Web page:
...
public ... proceedTransaction(...) {
  ...
#ifdef DEBUG
      System.out.println(" start, value of argument is " + xxx);
    #endif
        xxx = otherObject.someOtherMethod(....);
    #ifdef DEBUG
      System.out.println(" stop, value of argument is " + xxx);
    #endif
    ...
  }
  ...

But, that's impossible. Java doesn't have such directives because Java has no built-in preprocessor. However, we can put our Java programs into an XML document, and, by using the necessary style tables with the help of help of an XSL processor, transform them into compiled Java applications. XML stands for Extensible Markup Language—a simple, very flexible text format derived from SGML. Originally designed to meet the challenges of large-scale electronic publishing, XML is also playing an increasingly important role in the exchange of a wide variety of data on the Web and elsewhere. XSL stands for Extensible Stylesheet Language—a language for creating a style sheet that describes how XML data is to be presented to the user. XSL specifies the styling of an XML document by using XSLT to describe how the document is transformed into another XML document that uses the formatting vocabulary. XSLT (the last 'T' stands for 'Transformations') is a language for transforming XML documents into other XML documents. XSLT is designed for use as part of XSL.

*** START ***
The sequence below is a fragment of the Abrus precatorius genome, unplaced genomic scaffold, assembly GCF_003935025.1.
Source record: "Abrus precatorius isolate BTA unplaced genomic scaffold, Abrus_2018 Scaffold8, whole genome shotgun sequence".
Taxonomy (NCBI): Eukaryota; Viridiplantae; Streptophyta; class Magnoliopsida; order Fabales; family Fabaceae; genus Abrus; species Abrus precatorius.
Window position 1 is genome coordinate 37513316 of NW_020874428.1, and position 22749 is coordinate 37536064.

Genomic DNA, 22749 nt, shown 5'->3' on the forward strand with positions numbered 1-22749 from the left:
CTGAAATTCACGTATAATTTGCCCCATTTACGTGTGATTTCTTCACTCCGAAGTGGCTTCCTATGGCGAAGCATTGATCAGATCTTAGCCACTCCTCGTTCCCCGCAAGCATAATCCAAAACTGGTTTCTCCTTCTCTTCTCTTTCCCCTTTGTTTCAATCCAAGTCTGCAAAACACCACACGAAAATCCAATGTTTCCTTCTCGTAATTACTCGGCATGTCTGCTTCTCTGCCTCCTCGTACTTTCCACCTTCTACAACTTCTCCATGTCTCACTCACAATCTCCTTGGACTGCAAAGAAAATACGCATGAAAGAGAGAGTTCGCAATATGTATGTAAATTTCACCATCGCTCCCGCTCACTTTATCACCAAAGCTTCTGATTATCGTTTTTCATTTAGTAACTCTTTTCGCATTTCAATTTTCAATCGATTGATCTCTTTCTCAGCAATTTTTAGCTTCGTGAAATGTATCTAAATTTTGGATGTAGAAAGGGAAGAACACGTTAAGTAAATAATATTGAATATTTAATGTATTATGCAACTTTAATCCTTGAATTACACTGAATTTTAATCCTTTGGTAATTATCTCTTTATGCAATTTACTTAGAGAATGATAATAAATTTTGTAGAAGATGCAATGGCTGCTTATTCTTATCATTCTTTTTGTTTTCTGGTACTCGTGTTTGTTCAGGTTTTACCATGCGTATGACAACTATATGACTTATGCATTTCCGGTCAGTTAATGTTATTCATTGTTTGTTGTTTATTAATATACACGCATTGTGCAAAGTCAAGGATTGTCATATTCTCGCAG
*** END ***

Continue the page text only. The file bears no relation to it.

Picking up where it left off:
I have no doubt that it would be easier to understand this with example, so we will start with it right now. For example, we have this code: